12 Jan. Mark 1:16-20

12 Jan. Jesus recruits his friends from the BarJonas & BarZebedee families

"When Jesus was walking by Lake Galilee, he saw Simon and his brother Andrew throwing a net into the lake because they were fishermen."

"Jesus said to them, 'Come follow me, and I will make you fish for people.' So Simon and Andrew left their nets and followed him."

"Going a little farther, Jesus saw two more brothers, James (Greek: Jacob) and John, the sons of Zebedee. They were in a boat, mending their nets. Jesus immediately called them, and they left their father in the boat with the hired workers and followed Jesus."

          (Mark 1:16-20)



In today's reading, Jesus moved back to the northern shore of the Sea of Galilee – an area where he was now well known. On the lakeside near Bethsaida (meaning ‘house of the nets’) Jesus called the fishermen Simon and Andrew (whom he had met earlier by the River Jordan) (see John 1:35-42) and James and John to follow him.

Both sets of brothers came from prosperous 'middle-class' fishing families. Simon and Andrew were the sons of John ('BarJonas', in Hebrew, means 'Son of John' - see John 1:42), while James and John were the sons of Zebedee. Both were well-established family fishing businesses with hired workers.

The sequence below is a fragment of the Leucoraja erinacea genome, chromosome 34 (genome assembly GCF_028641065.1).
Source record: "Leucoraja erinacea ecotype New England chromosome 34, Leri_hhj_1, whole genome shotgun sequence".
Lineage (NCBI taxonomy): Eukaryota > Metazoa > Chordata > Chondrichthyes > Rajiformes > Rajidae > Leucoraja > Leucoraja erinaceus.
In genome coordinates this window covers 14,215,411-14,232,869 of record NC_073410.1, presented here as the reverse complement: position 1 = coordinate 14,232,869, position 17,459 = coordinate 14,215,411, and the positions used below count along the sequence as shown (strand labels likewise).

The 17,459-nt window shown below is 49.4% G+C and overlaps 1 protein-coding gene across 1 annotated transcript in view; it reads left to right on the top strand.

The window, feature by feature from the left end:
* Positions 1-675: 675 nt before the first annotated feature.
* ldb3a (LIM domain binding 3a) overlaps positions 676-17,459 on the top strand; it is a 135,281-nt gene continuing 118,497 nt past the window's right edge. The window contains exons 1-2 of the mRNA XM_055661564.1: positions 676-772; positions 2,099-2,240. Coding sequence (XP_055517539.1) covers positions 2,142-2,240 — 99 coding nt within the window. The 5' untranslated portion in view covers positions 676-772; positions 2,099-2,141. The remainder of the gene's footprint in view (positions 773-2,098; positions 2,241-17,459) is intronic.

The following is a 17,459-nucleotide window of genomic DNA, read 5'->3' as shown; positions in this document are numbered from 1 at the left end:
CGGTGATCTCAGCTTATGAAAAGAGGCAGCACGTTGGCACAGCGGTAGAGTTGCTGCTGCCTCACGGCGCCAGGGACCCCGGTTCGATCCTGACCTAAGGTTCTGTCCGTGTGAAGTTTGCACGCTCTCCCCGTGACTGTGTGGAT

Jesus thought Simon was 'solid as a rock' and gave him the nick-name 'Cephas' or 'Peter', meaning 'a rock' (see John 1 42). After Jesus's death, Simon 'Rocky' BarJonas became one of the first leaders of the early Christian church (see Acts 2:14).

Jesus probably knew these local fishermen well and, as a skilled carpenter, may even have repaired their wooden fishing boats. The Galilee fishing industry was very important in Jesus’s day – as it still is. Pickled fish – mainly the Tilapia (now also known as 'St Peter's Perch') – were exported around the Mediterranean world.

The exact site of Bethsaida was uncertain until recent archaeological excavations near to where the River Jordan enters the Sea of Galilee uncovered the remains of the fishing village that was the birthplace of Simon Peter, Andrew, James and John. Near Bethsaida, Jesus restored the sight of a blind man (see Mark 8:22-26), though he later criticised the inhabitants of the town for their lack of faith (see Matthew 11:21-22).

The settlement was rebuilt in the 2nd century BC and became part of the tetrarchy of Philip on the death of Herod the Great in 6BC. Philip, whose position relied on the support of the Romans, renamed the town Julias, in honour of the mother of the reigning emperor, Tiberias Caesar (14-37AD). He considerably Romanised the town, which may help to explain why Simon, Andrew, James and John – all religious Jews – were eager to leave the town and follow Jesus.

The site of Bethsaida is now on the east bank of the River Jordan, 1 mile / 2 km north of where it enters the Sea of Galilee. Today, visitors can pass through a re-constructed gateway and climb the settlement mound (El Tell / Tel Bethsaida) on which the ancient Bronze Age / Iron Age settlement stood.

Excavations on the lower-lying site of 1st century Bethsaida have uncovered remains of a paved street, a fisherman’s house built around a courtyard (where lead weights, hooks and anchors were found), and another house belonging to a vine-grower (where wine jars were uncovered in the cellar).

The photo shows the northern shore of the Sea of Galilee.

You can find out more about Bethsaida on @ https://www.thebiblejourney.org/…/jesus-performs-healing-m…/

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